Clearing up after a film shoot, Day (Theeradej Wongpuapan) takes a break to float in a 6-meter deep pool on an inflatable. Unfortunately, it’s a slowly draining pool and after a little nap, he wakes to find he’s alone (except for his dog Lucky) and too far down to climb out. And, unfortunately, Lucky is leashed to a rail so he’s unable to perform any Lassie-esque errands.
What looks like a 127 Hours setup in The Pool accelerates in far stranger ways as writer/director Ping Lumpraloeng adds Day’s pregnant girlfriend Koi (Ratnamon Ratchiratham) to the mix. Oh, and a crocodile. Now you’re interested in Shudder’s new addition, aren’t you?
Silly? Yes. Stupid? No.
Now, don’t get me wrong. At times, The Pool is laugh-out-loud crazy. But Day still manages to be a strong, relatable character. Any stupid mistakes he makes are at the level that every person on Earth has done at some point. You’ve almost certainly got a scar somewhere that’s the result of what seemed like a good idea at the time. Even as you may sometimes be thinking, “Buddy, that’s not going to end well”, from the viewpoint of people whose whole world has shrunk to the confines of an empty pool, anything has to be worth a try.
And Day has the strongest of all reasons to keep trying. The early scenes show he is a reluctant father to be. Not because he doesn’t love Koi, but because he doesn’t think he can live up to what she and prospective junior need and deserve. The events of The Pool don’t necessarily light a literal fire under his ass, but a crocodile’s jaws are just as strong of a motivation.
A Battle Of Wills (And Wits)
The croc effects are good enough to carry what is an unlikely level of reptile intelligence and emotional responses from the handbag/shoes/razor teeth combo. She (which is also a plot point) is somewhere just below Jurassic Park‘s velociraptors in the “clever girl” stakes and takes things personally at a level just below the shark in Jaws: The Revenge. (Don’t worry, it’s a hell of a lot better than that Michael Caine house funder.) I’m not sure crocodiles are quite as calculating as Ms. Bitey is in The Pool, but it does keep things very entertaining.
Lumpraloeng has clearly spent time on the layout of the titular location. Day is repeatedly foiled by something being just too far, too high, or too heavy to help, and they all get a setup to explain why that’s so. The pool and the small amount of crawl space underneath are mapped out clearly for the audience. He never has to fall back on “idiot in a horror movie” foolishness to maintain the peril. Day always tries things that make some kind of sense. Fair warning, that includes a level of pragmatism regarding Lucky the dog that a Western movie would never dare use in a million years.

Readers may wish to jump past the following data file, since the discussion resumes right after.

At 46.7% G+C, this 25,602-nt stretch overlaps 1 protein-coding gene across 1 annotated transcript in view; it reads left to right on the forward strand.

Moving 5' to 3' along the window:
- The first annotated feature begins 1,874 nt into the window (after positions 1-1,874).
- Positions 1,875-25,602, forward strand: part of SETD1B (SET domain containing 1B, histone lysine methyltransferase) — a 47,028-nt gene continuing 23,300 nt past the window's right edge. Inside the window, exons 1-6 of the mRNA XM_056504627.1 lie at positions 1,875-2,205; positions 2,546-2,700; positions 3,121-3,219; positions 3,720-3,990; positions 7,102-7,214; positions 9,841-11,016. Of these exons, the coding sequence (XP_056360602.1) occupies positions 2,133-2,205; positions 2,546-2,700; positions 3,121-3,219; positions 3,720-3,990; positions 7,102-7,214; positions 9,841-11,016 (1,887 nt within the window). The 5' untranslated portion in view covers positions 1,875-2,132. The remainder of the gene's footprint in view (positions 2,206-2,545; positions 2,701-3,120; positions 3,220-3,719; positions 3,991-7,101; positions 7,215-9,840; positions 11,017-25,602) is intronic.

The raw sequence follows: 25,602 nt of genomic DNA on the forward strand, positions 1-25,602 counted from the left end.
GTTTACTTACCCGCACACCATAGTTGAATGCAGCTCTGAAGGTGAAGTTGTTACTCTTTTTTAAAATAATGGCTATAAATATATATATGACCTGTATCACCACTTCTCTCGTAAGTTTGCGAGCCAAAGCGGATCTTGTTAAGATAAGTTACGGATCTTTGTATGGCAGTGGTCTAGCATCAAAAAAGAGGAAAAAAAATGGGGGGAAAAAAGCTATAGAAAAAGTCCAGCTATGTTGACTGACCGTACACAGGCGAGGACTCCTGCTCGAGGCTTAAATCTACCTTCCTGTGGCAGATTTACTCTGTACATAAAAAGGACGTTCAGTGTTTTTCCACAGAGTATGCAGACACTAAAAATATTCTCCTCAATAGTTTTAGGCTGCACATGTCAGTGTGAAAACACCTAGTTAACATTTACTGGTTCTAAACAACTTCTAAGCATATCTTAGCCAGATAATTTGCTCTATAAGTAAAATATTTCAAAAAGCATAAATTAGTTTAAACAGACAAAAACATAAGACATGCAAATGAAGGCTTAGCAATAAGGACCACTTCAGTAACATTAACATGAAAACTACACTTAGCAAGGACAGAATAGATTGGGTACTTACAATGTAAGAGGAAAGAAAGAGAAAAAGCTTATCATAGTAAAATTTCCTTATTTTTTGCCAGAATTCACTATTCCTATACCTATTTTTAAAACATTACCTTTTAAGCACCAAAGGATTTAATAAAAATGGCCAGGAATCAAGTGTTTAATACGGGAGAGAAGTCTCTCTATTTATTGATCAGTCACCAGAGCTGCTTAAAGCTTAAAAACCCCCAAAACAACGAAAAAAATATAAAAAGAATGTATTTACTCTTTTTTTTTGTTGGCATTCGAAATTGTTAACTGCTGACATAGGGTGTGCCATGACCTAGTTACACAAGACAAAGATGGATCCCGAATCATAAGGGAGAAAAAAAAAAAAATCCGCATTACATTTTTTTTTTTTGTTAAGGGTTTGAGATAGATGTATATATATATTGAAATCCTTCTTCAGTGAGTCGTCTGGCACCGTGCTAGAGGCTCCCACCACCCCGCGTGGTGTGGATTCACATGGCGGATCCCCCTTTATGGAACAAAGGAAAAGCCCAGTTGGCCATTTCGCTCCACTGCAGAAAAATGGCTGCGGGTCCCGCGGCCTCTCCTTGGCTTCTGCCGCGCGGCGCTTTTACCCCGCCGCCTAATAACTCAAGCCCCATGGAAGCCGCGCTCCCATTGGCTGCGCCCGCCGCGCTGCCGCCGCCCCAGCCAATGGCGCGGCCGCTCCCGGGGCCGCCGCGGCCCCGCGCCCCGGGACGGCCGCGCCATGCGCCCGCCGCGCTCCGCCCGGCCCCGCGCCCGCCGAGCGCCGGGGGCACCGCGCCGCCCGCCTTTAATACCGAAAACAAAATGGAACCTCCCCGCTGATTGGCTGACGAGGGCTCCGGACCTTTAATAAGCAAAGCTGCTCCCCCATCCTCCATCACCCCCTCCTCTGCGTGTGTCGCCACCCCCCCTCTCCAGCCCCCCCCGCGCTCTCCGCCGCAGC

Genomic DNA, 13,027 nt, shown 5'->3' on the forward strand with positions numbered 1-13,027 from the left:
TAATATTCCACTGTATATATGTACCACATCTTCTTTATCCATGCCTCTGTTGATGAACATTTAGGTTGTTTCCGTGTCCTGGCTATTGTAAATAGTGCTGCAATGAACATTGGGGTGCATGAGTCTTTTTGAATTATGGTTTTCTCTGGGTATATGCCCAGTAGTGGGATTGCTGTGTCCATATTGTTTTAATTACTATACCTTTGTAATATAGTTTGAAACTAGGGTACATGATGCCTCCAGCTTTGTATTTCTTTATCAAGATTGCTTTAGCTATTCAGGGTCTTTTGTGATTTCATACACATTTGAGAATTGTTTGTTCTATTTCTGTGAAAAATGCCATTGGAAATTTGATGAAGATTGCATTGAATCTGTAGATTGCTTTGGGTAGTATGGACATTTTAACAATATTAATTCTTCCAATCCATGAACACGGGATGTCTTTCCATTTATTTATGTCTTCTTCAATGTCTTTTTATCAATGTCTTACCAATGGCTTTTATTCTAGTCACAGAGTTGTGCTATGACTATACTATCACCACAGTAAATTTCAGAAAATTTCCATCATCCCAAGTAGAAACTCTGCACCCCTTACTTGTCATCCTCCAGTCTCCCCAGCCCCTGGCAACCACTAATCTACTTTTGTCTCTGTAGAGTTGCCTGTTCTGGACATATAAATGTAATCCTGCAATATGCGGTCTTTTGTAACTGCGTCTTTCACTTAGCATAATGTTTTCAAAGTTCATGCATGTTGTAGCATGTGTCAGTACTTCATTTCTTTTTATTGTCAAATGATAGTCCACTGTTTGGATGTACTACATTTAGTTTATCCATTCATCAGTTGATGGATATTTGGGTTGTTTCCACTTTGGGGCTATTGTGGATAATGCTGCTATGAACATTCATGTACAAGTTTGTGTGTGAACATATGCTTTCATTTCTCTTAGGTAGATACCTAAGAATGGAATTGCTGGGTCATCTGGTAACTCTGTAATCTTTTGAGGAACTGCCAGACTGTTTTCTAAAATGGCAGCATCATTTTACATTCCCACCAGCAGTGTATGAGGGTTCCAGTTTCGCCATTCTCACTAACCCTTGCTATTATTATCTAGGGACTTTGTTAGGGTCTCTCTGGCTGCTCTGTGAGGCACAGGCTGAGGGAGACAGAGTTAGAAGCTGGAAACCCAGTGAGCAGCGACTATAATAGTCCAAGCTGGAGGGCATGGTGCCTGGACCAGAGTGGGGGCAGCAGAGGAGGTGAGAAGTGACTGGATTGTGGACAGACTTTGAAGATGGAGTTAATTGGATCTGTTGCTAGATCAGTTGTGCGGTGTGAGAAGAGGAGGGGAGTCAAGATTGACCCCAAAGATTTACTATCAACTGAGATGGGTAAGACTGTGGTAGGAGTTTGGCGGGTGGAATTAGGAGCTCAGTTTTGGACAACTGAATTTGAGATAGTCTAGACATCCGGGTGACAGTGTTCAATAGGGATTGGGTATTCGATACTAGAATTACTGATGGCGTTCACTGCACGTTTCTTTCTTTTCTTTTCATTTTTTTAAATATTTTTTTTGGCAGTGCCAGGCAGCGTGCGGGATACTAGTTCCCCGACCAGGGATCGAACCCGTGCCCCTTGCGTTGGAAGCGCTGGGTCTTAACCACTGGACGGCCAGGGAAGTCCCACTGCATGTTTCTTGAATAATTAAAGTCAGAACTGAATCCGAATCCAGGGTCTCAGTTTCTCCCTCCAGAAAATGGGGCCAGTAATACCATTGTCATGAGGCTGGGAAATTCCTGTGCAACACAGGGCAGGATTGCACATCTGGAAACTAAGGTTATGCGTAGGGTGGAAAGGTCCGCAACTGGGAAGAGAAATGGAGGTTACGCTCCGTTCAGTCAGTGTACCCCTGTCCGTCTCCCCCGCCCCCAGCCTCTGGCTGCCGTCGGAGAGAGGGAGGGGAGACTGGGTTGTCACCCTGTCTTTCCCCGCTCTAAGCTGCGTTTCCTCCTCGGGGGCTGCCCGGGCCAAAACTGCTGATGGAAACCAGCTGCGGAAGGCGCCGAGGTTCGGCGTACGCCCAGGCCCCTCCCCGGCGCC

For all that makes The Pool is a high concept piece, it isn’t a serial-eater beastie movie like Crawl (as fun as that was). Ms. Bitey is a realistic size, there’s only one of her and being on land, at least she isn’t doing any high speed “death from below” chomping deaths. But by trapping Day and Koi, they were already in a world of trouble. The crocodile is merely the leathery icing on the cake. This gives the film a more contemplative feel (I mean, it’s still also a creature feature, it’s not Bergman) and the characters get to stop and think. That doesn’t make anything drag, it’s a very economical 90 minutes.
Wongpuapan plays Day with enough seriousness to offset the sometimes Wile E Coyote-esque scrapes he gets into. Between the falls, jams, crushes, and bites, he’s really made to work to survive. His gritty approach helps sell things that otherwise might be a bit too crazy to work. It means the director is free to ride all the other aspects right up to the crazy line.
The Bonuses Of The Modern World
It’s nice that, nowadays, this sort of film can find its way to horror fans. It’s very different in many ways from western horror, and would have been a tricky sell for rental stores back in ye olden times. You could invoke Crawl Or The Shallows, but outside of the setup, they are very different beasts. (Pun only sort of intended). Shudder has picked up a winner here.
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